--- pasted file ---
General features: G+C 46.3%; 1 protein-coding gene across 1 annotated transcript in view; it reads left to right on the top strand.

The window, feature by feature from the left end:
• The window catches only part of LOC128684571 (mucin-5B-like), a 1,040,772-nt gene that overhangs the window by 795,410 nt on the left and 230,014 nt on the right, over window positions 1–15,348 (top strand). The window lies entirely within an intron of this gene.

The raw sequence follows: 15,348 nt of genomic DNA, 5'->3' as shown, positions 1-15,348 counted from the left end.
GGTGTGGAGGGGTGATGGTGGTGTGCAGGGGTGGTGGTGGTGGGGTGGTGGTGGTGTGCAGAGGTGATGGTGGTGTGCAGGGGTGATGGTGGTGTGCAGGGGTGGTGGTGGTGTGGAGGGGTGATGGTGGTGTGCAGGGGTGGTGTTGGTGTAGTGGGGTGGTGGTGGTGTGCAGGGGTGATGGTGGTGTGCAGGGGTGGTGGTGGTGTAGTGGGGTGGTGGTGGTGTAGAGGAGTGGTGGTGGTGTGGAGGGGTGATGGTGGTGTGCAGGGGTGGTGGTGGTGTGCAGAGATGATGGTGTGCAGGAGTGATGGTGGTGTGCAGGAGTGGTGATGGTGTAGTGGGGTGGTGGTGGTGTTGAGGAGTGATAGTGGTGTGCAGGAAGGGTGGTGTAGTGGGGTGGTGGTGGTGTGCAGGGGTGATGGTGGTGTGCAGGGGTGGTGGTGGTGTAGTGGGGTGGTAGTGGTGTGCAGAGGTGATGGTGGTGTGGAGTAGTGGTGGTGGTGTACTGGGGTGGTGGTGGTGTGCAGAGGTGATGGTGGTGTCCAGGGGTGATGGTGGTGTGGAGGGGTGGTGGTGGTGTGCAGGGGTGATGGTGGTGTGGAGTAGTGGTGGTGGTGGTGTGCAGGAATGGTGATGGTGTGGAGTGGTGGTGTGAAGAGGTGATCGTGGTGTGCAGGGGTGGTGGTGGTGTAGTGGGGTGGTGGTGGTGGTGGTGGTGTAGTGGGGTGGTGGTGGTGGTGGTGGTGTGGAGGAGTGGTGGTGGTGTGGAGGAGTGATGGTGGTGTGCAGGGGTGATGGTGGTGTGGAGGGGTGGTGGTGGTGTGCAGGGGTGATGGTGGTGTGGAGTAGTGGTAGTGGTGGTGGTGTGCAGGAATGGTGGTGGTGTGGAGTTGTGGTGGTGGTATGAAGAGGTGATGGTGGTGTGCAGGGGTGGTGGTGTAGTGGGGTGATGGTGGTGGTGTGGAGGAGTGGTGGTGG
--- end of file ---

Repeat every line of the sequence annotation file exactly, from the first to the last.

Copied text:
General features: G+C 46.3%; 1 protein-coding gene across 1 annotated transcript in view; it reads left to right on the top strand.

The window, feature by feature from the left end:
• The window catches only part of LOC128684571 (mucin-5B-like), a 1,040,772-nt gene that overhangs the window by 795,410 nt on the left and 230,014 nt on the right, over window positions 1–15,348 (top strand). The window lies entirely within an intron of this gene.

The raw sequence follows: 15,348 nt of genomic DNA, 5'->3' as shown, positions 1-15,348 counted from the left end.
GGTGTGGAGGGGTGATGGTGGTGTGCAGGGGTGGTGGTGGTGGGGTGGTGGTGGTGTGCAGAGGTGATGGTGGTGTGCAGGGGTGATGGTGGTGTGCAGGGGTGGTGGTGGTGTGGAGGGGTGATGGTGGTGTGCAGGGGTGGTGTTGGTGTAGTGGGGTGGTGGTGGTGTGCAGGGGTGATGGTGGTGTGCAGGGGTGGTGGTGGTGTAGTGGGGTGGTGGTGGTGTAGAGGAGTGGTGGTGGTGTGGAGGGGTGATGGTGGTGTGCAGGGGTGGTGGTGGTGTGCAGAGATGATGGTGTGCAGGAGTGATGGTGGTGTGCAGGAGTGGTGATGGTGTAGTGGGGTGGTGGTGGTGTTGAGGAGTGATAGTGGTGTGCAGGAAGGGTGGTGTAGTGGGGTGGTGGTGGTGTGCAGGGGTGATGGTGGTGTGCAGGGGTGGTGGTGGTGTAGTGGGGTGGTAGTGGTGTGCAGAGGTGATGGTGGTGTGGAGTAGTGGTGGTGGTGTACTGGGGTGGTGGTGGTGTGCAGAGGTGATGGTGGTGTCCAGGGGTGATGGTGGTGTGGAGGGGTGGTGGTGGTGTGCAGGGGTGATGGTGGTGTGGAGTAGTGGTGGTGGTGGTGTGCAGGAATGGTGATGGTGTGGAGTGGTGGTGTGAAGAGGTGATCGTGGTGTGCAGGGGTGGTGGTGGTGTAGTGGGGTGGTGGTGGTGGTGGTGGTGTAGTGGGGTGGTGGTGGTGGTGGTGGTGTGGAGGAGTGGTGGTGGTGTGGAGGAGTGATGGTGGTGTGCAGGGGTGATGGTGGTGTGGAGGGGTGGTGGTGGTGTGCAGGGGTGATGGTGGTGTGGAGTAGTGGTAGTGGTGGTGGTGTGCAGGAATGGTGGTGGTGTGGAGTTGTGGTGGTGGTATGAAGAGGTGATGGTGGTGTGCAGGGGTGGTGGTGTAGTGGGGTGATGGTGGTGGTGTGGAGGAGTGGTGGTGG